Review of Alpe d'Huez

25th January 2009 by Kris Weber 

My wife and I have just returned from a week in sunny Alpe d’Huez, staying in the same accommodation as the previous reviewer (a week after he did), and would entirely endorse the comments that he makes about it.

On the subject of eating out, we would also recommend “Le Farmer” opposite P+V Les Bergers, both for a quick lunchtime pizza or a more relaxing evening meal: both the food and the ambience were excellent, and the vodka sorbet would take some beating too! As for mountain huts, “Airelles” in Montfrais was our favourite, an absolute gem of a place with food to die for.

And so on to the skiing. Unfortunately for a ski resort, this is where Alpe d’Huez seems to come unstuck. The black run Sarenne was still closed despite a lot of fresh snowfall, and many of the green and blue runs were very icy, particularly in the morning, with the quality of snow being poor anywhere else with a south-facing slope. In my view the biggest problem, however, was that the piste grading was extremely unreliable, with the difficulty of many runs seriously understated. For example the Signal run back into Alpe d’Huez, Vaujaniate (below Montfrais) and Hirondelles (in the main bowl) would be red in any other resort, whilst the red Villard (above the village of the same name) is tougher than most blacks I have skied elsewhere. Signal (a blue) has a gradient in excess of 50% for at least one-third of its length, whilst Hirondelles (also ostensibly a blue, and a green until a couple of years ago!) is a narrow, icy mogul field with a nasty precipice on one side.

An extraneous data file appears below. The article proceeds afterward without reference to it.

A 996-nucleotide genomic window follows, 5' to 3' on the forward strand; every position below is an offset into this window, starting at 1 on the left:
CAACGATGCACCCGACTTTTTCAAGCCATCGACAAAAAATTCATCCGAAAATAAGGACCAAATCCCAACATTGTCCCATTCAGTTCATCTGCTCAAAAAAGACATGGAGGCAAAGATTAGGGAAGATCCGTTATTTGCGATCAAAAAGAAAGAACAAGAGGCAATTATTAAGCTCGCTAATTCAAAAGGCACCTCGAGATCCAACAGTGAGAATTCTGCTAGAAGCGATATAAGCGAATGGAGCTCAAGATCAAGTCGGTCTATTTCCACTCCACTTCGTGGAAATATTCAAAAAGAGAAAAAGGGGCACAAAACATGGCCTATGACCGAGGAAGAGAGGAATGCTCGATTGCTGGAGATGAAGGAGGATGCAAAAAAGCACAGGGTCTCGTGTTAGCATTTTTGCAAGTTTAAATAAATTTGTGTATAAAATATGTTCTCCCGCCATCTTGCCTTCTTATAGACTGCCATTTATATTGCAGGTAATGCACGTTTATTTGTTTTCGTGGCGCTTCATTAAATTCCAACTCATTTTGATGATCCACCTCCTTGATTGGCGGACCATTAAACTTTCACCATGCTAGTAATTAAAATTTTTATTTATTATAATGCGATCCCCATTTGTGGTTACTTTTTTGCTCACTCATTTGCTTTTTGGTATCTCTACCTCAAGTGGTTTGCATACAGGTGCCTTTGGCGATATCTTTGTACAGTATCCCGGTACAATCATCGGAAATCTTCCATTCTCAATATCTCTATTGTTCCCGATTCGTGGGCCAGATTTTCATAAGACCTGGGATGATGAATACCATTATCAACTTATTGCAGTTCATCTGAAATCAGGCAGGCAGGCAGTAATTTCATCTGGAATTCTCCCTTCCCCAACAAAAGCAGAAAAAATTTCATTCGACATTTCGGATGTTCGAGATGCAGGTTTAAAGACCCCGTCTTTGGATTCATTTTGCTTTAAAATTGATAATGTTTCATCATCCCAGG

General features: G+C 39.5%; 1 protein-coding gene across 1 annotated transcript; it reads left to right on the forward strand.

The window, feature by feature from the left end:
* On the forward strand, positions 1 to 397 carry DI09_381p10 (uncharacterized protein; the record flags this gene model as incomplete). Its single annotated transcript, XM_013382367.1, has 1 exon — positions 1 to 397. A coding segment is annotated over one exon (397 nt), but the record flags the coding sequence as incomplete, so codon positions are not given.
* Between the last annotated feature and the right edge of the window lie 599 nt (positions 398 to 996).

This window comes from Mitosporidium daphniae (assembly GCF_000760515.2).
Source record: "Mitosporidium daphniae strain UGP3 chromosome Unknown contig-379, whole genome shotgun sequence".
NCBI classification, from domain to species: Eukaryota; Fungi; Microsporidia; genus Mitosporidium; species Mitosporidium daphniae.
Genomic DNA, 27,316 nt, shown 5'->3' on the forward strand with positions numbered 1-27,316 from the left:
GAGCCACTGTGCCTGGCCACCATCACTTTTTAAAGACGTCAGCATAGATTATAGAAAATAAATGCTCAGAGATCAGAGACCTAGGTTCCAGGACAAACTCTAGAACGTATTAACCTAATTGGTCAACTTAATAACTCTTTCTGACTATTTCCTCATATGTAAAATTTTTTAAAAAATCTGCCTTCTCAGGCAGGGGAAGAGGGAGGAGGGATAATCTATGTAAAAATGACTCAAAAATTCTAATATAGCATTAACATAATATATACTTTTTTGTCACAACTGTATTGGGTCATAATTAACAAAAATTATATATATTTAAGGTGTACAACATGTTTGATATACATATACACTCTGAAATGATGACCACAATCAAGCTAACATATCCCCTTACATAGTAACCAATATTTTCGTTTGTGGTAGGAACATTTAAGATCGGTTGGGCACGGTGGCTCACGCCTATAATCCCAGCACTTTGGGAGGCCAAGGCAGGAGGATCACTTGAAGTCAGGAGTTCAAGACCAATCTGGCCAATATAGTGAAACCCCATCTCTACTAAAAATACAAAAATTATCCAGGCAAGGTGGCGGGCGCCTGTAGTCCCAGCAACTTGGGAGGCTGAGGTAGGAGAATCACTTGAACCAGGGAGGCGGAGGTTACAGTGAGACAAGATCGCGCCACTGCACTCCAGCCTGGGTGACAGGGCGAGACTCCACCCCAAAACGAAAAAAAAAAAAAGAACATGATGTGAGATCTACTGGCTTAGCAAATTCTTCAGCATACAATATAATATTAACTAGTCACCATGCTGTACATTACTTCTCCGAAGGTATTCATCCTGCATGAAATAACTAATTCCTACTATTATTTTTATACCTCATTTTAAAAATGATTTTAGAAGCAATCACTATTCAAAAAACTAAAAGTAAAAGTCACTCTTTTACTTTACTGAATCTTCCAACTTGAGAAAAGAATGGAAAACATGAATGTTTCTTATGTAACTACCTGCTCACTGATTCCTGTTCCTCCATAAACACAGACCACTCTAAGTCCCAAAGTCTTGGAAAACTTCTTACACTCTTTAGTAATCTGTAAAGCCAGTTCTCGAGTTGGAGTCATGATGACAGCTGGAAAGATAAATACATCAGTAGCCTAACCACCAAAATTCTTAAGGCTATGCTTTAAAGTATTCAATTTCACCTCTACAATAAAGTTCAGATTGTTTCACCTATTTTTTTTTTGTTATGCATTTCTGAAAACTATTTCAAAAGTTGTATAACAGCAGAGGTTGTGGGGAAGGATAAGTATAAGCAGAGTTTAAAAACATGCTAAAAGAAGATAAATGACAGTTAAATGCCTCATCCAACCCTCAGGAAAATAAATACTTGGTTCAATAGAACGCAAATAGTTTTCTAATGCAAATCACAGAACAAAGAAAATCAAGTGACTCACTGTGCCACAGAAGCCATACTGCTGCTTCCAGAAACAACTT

I would also agree with the previous reviewer that it’s intermediates for whom Alpe d’Huez is therefore least ideal. There are lots of easy greens for beginners and acres of tough stuff for the experts. However, the genuine blues are too easy for competent intermediates yet there aren’t enough reds (that aren’t really blacks) to keep them happy. It was a genuine relief to take the day trip to Serre Chevalier and ski on a wide variety of different slopes the difficulty of each of which actually reflected the grading they had been given! The geography of Alpe d’Huez doesn’t help either, with runs generally getting steeper / harder the higher you go; by contrast, of course, in most resorts any particular location offers a choice of more than one colour by which to get back down. Without the confidence that the only way down really is the colour the piste map says it is, the tendency in Alpe d’Huez is not to try it in the first place. And that, in turn, means that quite a lot of its 250km of piste is essentially unavailable to all but very accomplished skiers.

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